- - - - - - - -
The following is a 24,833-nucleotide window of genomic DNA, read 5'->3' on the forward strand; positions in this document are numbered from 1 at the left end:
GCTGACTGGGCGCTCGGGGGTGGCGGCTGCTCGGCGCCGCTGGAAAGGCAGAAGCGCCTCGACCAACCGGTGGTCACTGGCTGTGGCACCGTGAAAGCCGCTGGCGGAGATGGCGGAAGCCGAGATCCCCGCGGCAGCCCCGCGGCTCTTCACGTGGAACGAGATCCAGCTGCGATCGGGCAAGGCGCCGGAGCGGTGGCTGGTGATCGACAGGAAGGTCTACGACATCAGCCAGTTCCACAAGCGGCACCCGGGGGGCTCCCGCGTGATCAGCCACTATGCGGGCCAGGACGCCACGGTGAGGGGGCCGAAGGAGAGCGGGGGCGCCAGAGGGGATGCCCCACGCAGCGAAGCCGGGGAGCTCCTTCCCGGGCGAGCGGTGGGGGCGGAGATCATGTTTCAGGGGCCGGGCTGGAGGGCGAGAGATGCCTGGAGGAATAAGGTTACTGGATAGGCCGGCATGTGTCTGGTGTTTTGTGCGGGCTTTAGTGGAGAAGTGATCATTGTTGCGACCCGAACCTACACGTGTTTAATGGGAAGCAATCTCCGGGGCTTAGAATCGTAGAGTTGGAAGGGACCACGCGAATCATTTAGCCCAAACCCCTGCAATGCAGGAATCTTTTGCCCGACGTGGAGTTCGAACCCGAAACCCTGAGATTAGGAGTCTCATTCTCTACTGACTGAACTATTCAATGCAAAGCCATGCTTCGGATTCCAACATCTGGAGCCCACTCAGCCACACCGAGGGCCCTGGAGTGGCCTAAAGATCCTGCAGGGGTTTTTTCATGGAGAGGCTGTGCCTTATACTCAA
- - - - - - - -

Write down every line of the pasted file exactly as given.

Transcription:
The following is a 24,833-nucleotide window of genomic DNA, read 5'->3' on the forward strand; positions in this document are numbered from 1 at the left end:
GCTGACTGGGCGCTCGGGGGTGGCGGCTGCTCGGCGCCGCTGGAAAGGCAGAAGCGCCTCGACCAACCGGTGGTCACTGGCTGTGGCACCGTGAAAGCCGCTGGCGGAGATGGCGGAAGCCGAGATCCCCGCGGCAGCCCCGCGGCTCTTCACGTGGAACGAGATCCAGCTGCGATCGGGCAAGGCGCCGGAGCGGTGGCTGGTGATCGACAGGAAGGTCTACGACATCAGCCAGTTCCACAAGCGGCACCCGGGGGGCTCCCGCGTGATCAGCCACTATGCGGGCCAGGACGCCACGGTGAGGGGGCCGAAGGAGAGCGGGGGCGCCAGAGGGGATGCCCCACGCAGCGAAGCCGGGGAGCTCCTTCCCGGGCGAGCGGTGGGGGCGGAGATCATGTTTCAGGGGCCGGGCTGGAGGGCGAGAGATGCCTGGAGGAATAAGGTTACTGGATAGGCCGGCATGTGTCTGGTGTTTTGTGCGGGCTTTAGTGGAGAAGTGATCATTGTTGCGACCCGAACCTACACGTGTTTAATGGGAAGCAATCTCCGGGGCTTAGAATCGTAGAGTTGGAAGGGACCACGCGAATCATTTAGCCCAAACCCCTGCAATGCAGGAATCTTTTGCCCGACGTGGAGTTCGAACCCGAAACCCTGAGATTAGGAGTCTCATTCTCTACTGACTGAACTATTCAATGCAAAGCCATGCTTCGGATTCCAACATCTGGAGCCCACTCAGCCACACCGAGGGCCCTGGAGTGGCCTAAAGATCCTGCAGGGGTTTTTTCATGGAGAGGCTGTGCCTTATACTCAA